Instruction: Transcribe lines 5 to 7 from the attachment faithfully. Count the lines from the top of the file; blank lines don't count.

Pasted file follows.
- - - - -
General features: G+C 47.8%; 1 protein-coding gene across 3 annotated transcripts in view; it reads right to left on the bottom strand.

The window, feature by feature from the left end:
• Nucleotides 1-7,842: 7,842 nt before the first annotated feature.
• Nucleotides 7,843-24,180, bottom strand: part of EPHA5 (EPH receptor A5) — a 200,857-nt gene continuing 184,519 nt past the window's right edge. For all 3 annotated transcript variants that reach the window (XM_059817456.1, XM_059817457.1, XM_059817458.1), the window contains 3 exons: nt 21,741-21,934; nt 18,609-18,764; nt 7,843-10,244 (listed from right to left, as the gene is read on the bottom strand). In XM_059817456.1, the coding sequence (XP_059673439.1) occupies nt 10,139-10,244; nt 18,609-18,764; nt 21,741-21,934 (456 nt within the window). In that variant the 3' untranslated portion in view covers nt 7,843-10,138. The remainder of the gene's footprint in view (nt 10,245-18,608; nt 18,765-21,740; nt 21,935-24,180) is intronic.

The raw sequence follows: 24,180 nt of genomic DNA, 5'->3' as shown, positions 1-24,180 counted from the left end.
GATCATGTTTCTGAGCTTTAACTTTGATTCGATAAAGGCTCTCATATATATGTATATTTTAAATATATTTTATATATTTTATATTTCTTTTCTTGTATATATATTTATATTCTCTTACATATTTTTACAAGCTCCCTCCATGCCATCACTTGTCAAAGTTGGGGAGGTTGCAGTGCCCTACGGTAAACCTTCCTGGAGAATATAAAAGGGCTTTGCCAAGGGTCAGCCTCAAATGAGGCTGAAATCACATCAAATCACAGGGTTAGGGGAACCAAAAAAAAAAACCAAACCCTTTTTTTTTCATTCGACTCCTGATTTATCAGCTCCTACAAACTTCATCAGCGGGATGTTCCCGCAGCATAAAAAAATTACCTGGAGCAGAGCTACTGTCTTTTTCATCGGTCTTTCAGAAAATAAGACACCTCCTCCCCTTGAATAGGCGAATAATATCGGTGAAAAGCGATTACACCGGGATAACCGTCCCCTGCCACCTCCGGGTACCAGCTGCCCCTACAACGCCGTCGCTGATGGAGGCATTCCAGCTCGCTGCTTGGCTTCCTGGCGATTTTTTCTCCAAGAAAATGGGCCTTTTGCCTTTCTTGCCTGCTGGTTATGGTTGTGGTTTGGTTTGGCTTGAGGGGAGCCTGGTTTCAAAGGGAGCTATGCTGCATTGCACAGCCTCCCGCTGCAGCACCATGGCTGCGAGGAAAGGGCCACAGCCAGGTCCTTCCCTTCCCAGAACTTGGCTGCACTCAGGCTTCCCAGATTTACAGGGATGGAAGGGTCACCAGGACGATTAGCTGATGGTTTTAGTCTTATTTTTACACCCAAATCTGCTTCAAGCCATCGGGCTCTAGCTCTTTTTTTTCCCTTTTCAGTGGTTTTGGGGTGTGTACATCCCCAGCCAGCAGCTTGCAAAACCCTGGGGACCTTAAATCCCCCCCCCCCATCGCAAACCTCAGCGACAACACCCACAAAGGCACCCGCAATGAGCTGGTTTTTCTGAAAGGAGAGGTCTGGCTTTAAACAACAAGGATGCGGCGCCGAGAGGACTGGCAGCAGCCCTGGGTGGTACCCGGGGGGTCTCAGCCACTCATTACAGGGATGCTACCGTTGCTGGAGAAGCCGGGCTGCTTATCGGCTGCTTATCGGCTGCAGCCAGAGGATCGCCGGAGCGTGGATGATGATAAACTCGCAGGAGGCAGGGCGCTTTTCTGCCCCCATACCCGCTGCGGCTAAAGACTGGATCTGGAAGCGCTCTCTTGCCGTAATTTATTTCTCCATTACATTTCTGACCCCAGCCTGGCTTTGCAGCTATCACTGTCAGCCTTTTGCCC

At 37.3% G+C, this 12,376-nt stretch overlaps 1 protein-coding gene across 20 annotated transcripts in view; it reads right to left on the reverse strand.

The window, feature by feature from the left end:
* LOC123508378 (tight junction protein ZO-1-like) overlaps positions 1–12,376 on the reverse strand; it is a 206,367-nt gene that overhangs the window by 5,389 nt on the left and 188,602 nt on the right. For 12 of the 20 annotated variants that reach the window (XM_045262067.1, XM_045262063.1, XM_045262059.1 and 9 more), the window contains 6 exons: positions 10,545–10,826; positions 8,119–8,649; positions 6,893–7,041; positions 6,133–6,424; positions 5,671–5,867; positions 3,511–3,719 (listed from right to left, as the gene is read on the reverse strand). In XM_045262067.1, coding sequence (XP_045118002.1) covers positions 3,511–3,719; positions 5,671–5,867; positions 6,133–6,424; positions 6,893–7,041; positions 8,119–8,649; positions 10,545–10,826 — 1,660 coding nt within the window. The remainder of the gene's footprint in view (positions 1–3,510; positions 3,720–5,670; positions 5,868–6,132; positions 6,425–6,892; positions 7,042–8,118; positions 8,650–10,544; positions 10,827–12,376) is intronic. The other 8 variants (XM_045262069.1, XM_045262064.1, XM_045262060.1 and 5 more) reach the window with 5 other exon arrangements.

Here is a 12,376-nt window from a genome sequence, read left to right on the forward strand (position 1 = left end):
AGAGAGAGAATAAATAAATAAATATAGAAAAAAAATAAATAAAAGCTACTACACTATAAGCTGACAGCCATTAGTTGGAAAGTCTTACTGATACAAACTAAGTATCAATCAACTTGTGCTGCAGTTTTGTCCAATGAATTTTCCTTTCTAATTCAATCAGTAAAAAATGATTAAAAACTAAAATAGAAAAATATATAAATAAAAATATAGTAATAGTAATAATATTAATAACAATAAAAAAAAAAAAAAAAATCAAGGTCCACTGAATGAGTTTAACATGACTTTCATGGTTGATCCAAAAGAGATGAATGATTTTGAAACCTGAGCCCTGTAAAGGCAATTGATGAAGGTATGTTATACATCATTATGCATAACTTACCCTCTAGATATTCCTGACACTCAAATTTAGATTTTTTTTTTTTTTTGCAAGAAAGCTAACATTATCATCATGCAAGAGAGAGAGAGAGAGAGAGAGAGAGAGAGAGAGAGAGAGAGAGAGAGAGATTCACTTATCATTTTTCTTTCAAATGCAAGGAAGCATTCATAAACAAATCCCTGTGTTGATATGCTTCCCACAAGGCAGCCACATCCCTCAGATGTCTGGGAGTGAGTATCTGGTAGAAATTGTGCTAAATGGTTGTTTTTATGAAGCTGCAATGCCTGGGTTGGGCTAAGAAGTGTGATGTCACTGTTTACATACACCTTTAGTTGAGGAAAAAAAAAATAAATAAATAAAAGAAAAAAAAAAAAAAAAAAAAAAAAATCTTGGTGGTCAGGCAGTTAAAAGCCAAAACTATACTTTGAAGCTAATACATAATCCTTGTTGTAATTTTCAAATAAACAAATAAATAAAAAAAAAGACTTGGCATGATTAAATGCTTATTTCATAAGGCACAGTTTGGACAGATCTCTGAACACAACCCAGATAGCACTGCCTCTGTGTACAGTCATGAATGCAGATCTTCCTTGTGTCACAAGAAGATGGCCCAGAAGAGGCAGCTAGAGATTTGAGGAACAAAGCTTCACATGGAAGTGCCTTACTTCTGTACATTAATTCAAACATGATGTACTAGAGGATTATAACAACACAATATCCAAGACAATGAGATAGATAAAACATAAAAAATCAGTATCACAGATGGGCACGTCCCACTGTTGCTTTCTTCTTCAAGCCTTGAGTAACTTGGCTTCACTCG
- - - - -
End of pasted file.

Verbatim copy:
The raw sequence follows: 24,180 nt of genomic DNA, 5'->3' as shown, positions 1-24,180 counted from the left end.
GATCATGTTTCTGAGCTTTAACTTTGATTCGATAAAGGCTCTCATATATATGTATATTTTAAATATATTTTATATATTTTATATTTCTTTTCTTGTATATATATTTATATTCTCTTACATATTTTTACAAGCTCCCTCCATGCCATCACTTGTCAAAGTTGGGGAGGTTGCAGTGCCCTACGGTAAACCTTCCTGGAGAATATAAAAGGGCTTTGCCAAGGGTCAGCCTCAAATGAGGCTGAAATCACATCAAATCACAGGGTTAGGGGAACCAAAAAAAAAAACCAAACCCTTTTTTTTTCATTCGACTCCTGATTTATCAGCTCCTACAAACTTCATCAGCGGGATGTTCCCGCAGCATAAAAAAATTACCTGGAGCAGAGCTACTGTCTTTTTCATCGGTCTTTCAGAAAATAAGACACCTCCTCCCCTTGAATAGGCGAATAATATCGGTGAAAAGCGATTACACCGGGATAACCGTCCCCTGCCACCTCCGGGTACCAGCTGCCCCTACAACGCCGTCGCTGATGGAGGCATTCCAGCTCGCTGCTTGGCTTCCTGGCGATTTTTTCTCCAAGAAAATGGGCCTTTTGCCTTTCTTGCCTGCTGGTTATGGTTGTGGTTTGGTTTGGCTTGAGGGGAGCCTGGTTTCAAAGGGAGCTATGCTGCATTGCACAGCCTCCCGCTGCAGCACCATGGCTGCGAGGAAAGGGCCACAGCCAGGTCCTTCCCTTCCCAGAACTTGGCTGCACTCAGGCTTCCCAGATTTACAGGGATGGAAGGGTCACCAGGACGATTAGCTGATGGTTTTAGTCTTATTTTTACACCCAAATCTGCTTCAAGCCATCGGGCTCTAGCTCTTTTTTTTCCCTTTTCAGTGGTTTTGGGGTGTGTACATCCCCAGCCAGCAGCTTGCAAAACCCTGGGGACCTTAAATCCCCCCCCCCCATCGCAAACCTCAGCGACAACACCCACAAAGGCACCCGCAATGAGCTGGTTTTTCTGAAAGGAGAGGTCTGGCTTTAAACAACAAGGATGCGGCGCCGAGAGGACTGGCAGCAGCCCTGGGTGGTACCCGGGGGGTCTCAGCCACTCATTACAGGGATGCTACCGTTGCTGGAGAAGCCGGGCTGCTTATCGGCTGCTTATCGGCTGCAGCCAGAGGATCGCCGGAGCGTGGATGATGATAAACTCGCAGGAGGCAGGGCGCTTTTCTGCCCCCATACCCGCTGCGGCTAAAGACTGGATCTGGAAGCGCTCTCTTGCCGTAATTTATTTCTCCATTACATTTCTGACCCCAGCCTGGCTTTGCAGCTATCACTGTCAGCCTTTTGCCC

At 37.3% G+C, this 12,376-nt stretch overlaps 1 protein-coding gene across 20 annotated transcripts in view; it reads right to left on the reverse strand.